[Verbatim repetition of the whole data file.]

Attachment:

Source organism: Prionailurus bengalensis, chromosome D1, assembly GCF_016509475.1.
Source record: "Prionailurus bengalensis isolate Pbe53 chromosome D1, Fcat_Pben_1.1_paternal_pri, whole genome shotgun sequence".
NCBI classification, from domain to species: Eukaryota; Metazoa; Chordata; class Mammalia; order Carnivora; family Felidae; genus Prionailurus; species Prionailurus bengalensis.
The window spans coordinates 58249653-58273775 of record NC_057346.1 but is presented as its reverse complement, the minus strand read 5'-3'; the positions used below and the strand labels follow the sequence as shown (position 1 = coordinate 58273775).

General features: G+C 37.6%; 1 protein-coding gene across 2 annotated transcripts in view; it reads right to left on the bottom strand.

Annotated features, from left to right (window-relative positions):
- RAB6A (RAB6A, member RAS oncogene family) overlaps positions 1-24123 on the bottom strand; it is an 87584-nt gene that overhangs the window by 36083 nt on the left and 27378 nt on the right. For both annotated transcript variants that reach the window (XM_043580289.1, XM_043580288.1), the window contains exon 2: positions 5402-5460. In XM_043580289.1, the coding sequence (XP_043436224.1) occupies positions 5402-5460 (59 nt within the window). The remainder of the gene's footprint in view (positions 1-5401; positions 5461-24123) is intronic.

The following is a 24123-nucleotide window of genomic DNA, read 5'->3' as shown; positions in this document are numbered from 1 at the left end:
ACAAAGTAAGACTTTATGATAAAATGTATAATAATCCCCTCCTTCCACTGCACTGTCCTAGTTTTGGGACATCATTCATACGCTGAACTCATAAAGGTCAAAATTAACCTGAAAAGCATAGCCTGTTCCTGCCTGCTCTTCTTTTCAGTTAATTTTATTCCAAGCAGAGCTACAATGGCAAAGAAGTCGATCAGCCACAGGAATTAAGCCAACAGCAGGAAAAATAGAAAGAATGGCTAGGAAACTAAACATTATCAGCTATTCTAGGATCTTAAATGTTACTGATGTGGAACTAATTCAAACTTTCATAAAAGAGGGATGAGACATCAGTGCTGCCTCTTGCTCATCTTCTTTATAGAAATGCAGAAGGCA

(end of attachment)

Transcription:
Source organism: Prionailurus bengalensis, chromosome D1, assembly GCF_016509475.1.
Source record: "Prionailurus bengalensis isolate Pbe53 chromosome D1, Fcat_Pben_1.1_paternal_pri, whole genome shotgun sequence".
NCBI classification, from domain to species: Eukaryota; Metazoa; Chordata; class Mammalia; order Carnivora; family Felidae; genus Prionailurus; species Prionailurus bengalensis.
The window spans coordinates 58249653-58273775 of record NC_057346.1 but is presented as its reverse complement, the minus strand read 5'-3'; the positions used below and the strand labels follow the sequence as shown (position 1 = coordinate 58273775).

General features: G+C 37.6%; 1 protein-coding gene across 2 annotated transcripts in view; it reads right to left on the bottom strand.

Annotated features, from left to right (window-relative positions):
- RAB6A (RAB6A, member RAS oncogene family) overlaps positions 1-24123 on the bottom strand; it is an 87584-nt gene that overhangs the window by 36083 nt on the left and 27378 nt on the right. For both annotated transcript variants that reach the window (XM_043580289.1, XM_043580288.1), the window contains exon 2: positions 5402-5460. In XM_043580289.1, the coding sequence (XP_043436224.1) occupies positions 5402-5460 (59 nt within the window). The remainder of the gene's footprint in view (positions 1-5401; positions 5461-24123) is intronic.

The following is a 24123-nucleotide window of genomic DNA, read 5'->3' as shown; positions in this document are numbered from 1 at the left end:
ACAAAGTAAGACTTTATGATAAAATGTATAATAATCCCCTCCTTCCACTGCACTGTCCTAGTTTTGGGACATCATTCATACGCTGAACTCATAAAGGTCAAAATTAACCTGAAAAGCATAGCCTGTTCCTGCCTGCTCTTCTTTTCAGTTAATTTTATTCCAAGCAGAGCTACAATGGCAAAGAAGTCGATCAGCCACAGGAATTAAGCCAACAGCAGGAAAAATAGAAAGAATGGCTAGGAAACTAAACATTATCAGCTATTCTAGGATCTTAAATGTTACTGATGTGGAACTAATTCAAACTTTCATAAAAGAGGGATGAGACATCAGTGCTGCCTCTTGCTCATCTTCTTTATAGAAATGCAGAAGGCA